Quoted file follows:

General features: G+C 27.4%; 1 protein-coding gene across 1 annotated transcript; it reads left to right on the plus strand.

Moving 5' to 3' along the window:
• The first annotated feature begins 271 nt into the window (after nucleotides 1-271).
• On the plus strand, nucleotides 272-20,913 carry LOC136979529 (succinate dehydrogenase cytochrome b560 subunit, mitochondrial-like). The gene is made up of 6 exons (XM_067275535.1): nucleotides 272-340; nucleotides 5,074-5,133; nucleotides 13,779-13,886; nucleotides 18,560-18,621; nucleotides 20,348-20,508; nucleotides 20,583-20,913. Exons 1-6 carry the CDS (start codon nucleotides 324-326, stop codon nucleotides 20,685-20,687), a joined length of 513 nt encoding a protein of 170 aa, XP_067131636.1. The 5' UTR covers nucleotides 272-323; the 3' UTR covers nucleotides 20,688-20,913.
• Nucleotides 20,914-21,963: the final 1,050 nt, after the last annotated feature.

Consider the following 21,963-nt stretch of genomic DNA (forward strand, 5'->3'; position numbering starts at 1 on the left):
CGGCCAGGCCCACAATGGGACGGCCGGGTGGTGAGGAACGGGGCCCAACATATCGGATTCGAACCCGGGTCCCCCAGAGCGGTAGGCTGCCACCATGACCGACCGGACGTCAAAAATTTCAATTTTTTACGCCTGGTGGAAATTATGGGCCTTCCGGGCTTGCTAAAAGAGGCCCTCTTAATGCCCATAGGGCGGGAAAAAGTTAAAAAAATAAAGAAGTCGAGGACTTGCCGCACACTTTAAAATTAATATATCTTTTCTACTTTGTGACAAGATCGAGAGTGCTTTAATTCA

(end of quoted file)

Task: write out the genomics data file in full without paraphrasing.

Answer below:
General features: G+C 27.4%; 1 protein-coding gene across 1 annotated transcript; it reads left to right on the plus strand.

Moving 5' to 3' along the window:
• The first annotated feature begins 271 nt into the window (after nucleotides 1-271).
• On the plus strand, nucleotides 272-20,913 carry LOC136979529 (succinate dehydrogenase cytochrome b560 subunit, mitochondrial-like). The gene is made up of 6 exons (XM_067275535.1): nucleotides 272-340; nucleotides 5,074-5,133; nucleotides 13,779-13,886; nucleotides 18,560-18,621; nucleotides 20,348-20,508; nucleotides 20,583-20,913. Exons 1-6 carry the CDS (start codon nucleotides 324-326, stop codon nucleotides 20,685-20,687), a joined length of 513 nt encoding a protein of 170 aa, XP_067131636.1. The 5' UTR covers nucleotides 272-323; the 3' UTR covers nucleotides 20,688-20,913.
• Nucleotides 20,914-21,963: the final 1,050 nt, after the last annotated feature.

Consider the following 21,963-nt stretch of genomic DNA (forward strand, 5'->3'; position numbering starts at 1 on the left):
CGGCCAGGCCCACAATGGGACGGCCGGGTGGTGAGGAACGGGGCCCAACATATCGGATTCGAACCCGGGTCCCCCAGAGCGGTAGGCTGCCACCATGACCGACCGGACGTCAAAAATTTCAATTTTTTACGCCTGGTGGAAATTATGGGCCTTCCGGGCTTGCTAAAAGAGGCCCTCTTAATGCCCATAGGGCGGGAAAAAGTTAAAAAAATAAAGAAGTCGAGGACTTGCCGCACACTTTAAAATTAATATATCTTTTCTACTTTGTGACAAGATCGAGAGTGCTTTAATTCA